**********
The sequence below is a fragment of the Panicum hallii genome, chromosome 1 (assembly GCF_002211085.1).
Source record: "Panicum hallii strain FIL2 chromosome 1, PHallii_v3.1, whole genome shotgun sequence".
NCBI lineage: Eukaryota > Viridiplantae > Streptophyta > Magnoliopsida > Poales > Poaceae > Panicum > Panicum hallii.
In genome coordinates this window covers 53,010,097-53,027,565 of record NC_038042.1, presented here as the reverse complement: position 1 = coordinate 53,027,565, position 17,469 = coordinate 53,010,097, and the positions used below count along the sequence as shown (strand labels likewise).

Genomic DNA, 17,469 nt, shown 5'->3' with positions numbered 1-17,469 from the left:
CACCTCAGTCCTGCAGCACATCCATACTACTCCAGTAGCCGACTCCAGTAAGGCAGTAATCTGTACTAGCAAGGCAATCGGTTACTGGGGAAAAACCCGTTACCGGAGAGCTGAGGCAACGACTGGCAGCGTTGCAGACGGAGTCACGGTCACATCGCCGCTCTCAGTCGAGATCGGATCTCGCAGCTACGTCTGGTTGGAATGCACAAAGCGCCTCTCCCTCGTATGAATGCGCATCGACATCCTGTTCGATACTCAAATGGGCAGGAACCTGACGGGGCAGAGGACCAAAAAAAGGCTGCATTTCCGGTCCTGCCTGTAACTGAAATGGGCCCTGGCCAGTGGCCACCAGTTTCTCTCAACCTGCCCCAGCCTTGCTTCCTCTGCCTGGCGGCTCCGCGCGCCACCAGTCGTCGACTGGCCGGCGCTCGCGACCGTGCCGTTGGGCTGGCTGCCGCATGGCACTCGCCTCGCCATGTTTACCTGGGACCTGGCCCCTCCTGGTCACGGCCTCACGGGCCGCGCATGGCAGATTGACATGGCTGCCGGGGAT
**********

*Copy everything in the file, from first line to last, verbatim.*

The sequence below is a fragment of the Panicum hallii genome, chromosome 1 (assembly GCF_002211085.1).
Source record: "Panicum hallii strain FIL2 chromosome 1, PHallii_v3.1, whole genome shotgun sequence".
NCBI lineage: Eukaryota > Viridiplantae > Streptophyta > Magnoliopsida > Poales > Poaceae > Panicum > Panicum hallii.
In genome coordinates this window covers 53,010,097-53,027,565 of record NC_038042.1, presented here as the reverse complement: position 1 = coordinate 53,027,565, position 17,469 = coordinate 53,010,097, and the positions used below count along the sequence as shown (strand labels likewise).

Genomic DNA, 17,469 nt, shown 5'->3' with positions numbered 1-17,469 from the left:
CACCTCAGTCCTGCAGCACATCCATACTACTCCAGTAGCCGACTCCAGTAAGGCAGTAATCTGTACTAGCAAGGCAATCGGTTACTGGGGAAAAACCCGTTACCGGAGAGCTGAGGCAACGACTGGCAGCGTTGCAGACGGAGTCACGGTCACATCGCCGCTCTCAGTCGAGATCGGATCTCGCAGCTACGTCTGGTTGGAATGCACAAAGCGCCTCTCCCTCGTATGAATGCGCATCGACATCCTGTTCGATACTCAAATGGGCAGGAACCTGACGGGGCAGAGGACCAAAAAAAGGCTGCATTTCCGGTCCTGCCTGTAACTGAAATGGGCCCTGGCCAGTGGCCACCAGTTTCTCTCAACCTGCCCCAGCCTTGCTTCCTCTGCCTGGCGGCTCCGCGCGCCACCAGTCGTCGACTGGCCGGCGCTCGCGACCGTGCCGTTGGGCTGGCTGCCGCATGGCACTCGCCTCGCCATGTTTACCTGGGACCTGGCCCCTCCTGGTCACGGCCTCACGGGCCGCGCATGGCAGATTGACATGGCTGCCGGGGAT